The second main challenge for working on the East African seaboard is the national reserves and game parks that the East African countries are more famous for. Environmental surveys and assessments to calculate the impact of drilling and noise pollution are paramount in these locations as well being respectful and sensitive to the needs of the local communities and tribes. “There are always going to be situations where compromises must be made. The local tribes in Uganda and Kenya are especially sensitive to the work we are undertaking and we try to minimise our footprint in those regions where possible. We go through extensive surveys and impact assessments to ensure that we can undertake the project without upsetting the local people by involving and training them within our operations as much as possible,” explains Wilcock.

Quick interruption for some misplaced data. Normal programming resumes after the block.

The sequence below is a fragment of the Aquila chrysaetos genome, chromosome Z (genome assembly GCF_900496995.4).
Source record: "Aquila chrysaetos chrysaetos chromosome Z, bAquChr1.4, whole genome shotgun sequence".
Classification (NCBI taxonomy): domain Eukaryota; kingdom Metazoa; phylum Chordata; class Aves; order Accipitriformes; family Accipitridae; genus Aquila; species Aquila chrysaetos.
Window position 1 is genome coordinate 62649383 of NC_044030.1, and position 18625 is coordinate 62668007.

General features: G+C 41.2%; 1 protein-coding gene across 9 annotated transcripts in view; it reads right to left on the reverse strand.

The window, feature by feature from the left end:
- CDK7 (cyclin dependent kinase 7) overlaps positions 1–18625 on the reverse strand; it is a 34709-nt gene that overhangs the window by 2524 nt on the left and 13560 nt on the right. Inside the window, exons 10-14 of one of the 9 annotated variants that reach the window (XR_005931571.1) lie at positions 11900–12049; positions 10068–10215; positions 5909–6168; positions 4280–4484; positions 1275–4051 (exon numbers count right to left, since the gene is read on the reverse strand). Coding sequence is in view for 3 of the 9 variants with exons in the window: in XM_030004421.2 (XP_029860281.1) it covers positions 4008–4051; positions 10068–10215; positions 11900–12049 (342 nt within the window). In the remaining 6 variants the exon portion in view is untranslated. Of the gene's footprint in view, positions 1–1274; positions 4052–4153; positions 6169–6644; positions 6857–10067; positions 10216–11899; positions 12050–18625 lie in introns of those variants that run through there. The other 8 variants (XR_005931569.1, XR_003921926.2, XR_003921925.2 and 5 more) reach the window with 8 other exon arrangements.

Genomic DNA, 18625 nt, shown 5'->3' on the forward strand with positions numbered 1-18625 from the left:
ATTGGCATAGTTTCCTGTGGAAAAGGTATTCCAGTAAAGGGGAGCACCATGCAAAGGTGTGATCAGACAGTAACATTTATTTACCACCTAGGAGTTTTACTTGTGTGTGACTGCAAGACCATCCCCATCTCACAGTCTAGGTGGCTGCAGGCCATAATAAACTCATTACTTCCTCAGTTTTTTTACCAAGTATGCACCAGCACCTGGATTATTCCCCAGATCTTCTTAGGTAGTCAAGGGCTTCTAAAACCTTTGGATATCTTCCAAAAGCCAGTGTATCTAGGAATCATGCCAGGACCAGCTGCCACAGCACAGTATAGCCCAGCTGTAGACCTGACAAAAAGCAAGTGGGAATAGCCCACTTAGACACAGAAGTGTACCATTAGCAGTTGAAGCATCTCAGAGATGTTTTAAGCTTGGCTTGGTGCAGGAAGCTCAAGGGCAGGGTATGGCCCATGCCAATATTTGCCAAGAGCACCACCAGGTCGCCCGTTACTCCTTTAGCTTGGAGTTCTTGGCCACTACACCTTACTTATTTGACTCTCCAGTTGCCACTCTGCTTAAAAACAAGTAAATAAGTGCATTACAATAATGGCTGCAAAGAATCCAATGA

The oil and gas sector has brought several key benefits to Africa’s east coast over the last few years, the two biggest being job creation and economic investment. Weatherford East Africa is a strong and leading advocate of using local skilled workers on their projects and by utilising intensive in-house training, the workers can be quickly brought up to speed on Weatherford’s own equipment and procedures. By working alongside the countries and governments, Weatherford can quickly create a healthy, sustainable working relationship that is mutually beneficial. “Working with locally skilled employees allows us to tap into their knowledge of the area we are working in and gives us a chance to show local authorities and nationals that we want to create a good professional working relationship. After all, we could be in country for a number of years; having open communication and strong ties to the powers that be is always going to be important. I am an East African (Kenyan by birth), so I must lead by example,” states Wilcock.